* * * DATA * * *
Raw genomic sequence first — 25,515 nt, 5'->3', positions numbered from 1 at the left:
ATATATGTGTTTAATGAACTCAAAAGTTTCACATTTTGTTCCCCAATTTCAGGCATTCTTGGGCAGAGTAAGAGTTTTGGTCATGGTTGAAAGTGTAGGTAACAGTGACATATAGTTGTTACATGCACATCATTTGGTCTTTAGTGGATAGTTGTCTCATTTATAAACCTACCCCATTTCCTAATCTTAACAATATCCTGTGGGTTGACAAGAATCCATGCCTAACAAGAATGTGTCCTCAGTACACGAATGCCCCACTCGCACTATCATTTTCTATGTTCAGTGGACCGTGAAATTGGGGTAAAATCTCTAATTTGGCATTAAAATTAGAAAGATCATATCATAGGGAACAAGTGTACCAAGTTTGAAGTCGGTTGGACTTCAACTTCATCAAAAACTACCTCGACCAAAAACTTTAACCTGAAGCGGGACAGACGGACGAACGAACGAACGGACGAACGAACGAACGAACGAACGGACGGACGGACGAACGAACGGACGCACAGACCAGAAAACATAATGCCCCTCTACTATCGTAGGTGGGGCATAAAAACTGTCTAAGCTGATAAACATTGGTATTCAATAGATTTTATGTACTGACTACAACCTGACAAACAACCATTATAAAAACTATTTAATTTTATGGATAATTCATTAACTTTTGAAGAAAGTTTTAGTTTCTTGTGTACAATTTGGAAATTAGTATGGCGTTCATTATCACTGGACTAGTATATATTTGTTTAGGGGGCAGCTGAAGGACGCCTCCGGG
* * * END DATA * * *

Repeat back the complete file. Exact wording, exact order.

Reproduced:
Raw genomic sequence first — 25,515 nt, 5'->3', positions numbered from 1 at the left:
ATATATGTGTTTAATGAACTCAAAAGTTTCACATTTTGTTCCCCAATTTCAGGCATTCTTGGGCAGAGTAAGAGTTTTGGTCATGGTTGAAAGTGTAGGTAACAGTGACATATAGTTGTTACATGCACATCATTTGGTCTTTAGTGGATAGTTGTCTCATTTATAAACCTACCCCATTTCCTAATCTTAACAATATCCTGTGGGTTGACAAGAATCCATGCCTAACAAGAATGTGTCCTCAGTACACGAATGCCCCACTCGCACTATCATTTTCTATGTTCAGTGGACCGTGAAATTGGGGTAAAATCTCTAATTTGGCATTAAAATTAGAAAGATCATATCATAGGGAACAAGTGTACCAAGTTTGAAGTCGGTTGGACTTCAACTTCATCAAAAACTACCTCGACCAAAAACTTTAACCTGAAGCGGGACAGACGGACGAACGAACGAACGGACGAACGAACGAACGAACGAACGGACGGACGGACGAACGAACGGACGCACAGACCAGAAAACATAATGCCCCTCTACTATCGTAGGTGGGGCATAAAAACTGTCTAAGCTGATAAACATTGGTATTCAATAGATTTTATGTACTGACTACAACCTGACAAACAACCATTATAAAAACTATTTAATTTTATGGATAATTCATTAACTTTTGAAGAAAGTTTTAGTTTCTTGTGTACAATTTGGAAATTAGTATGGCGTTCATTATCACTGGACTAGTATATATTTGTTTAGGGGGCAGCTGAAGGACGCCTCCGGG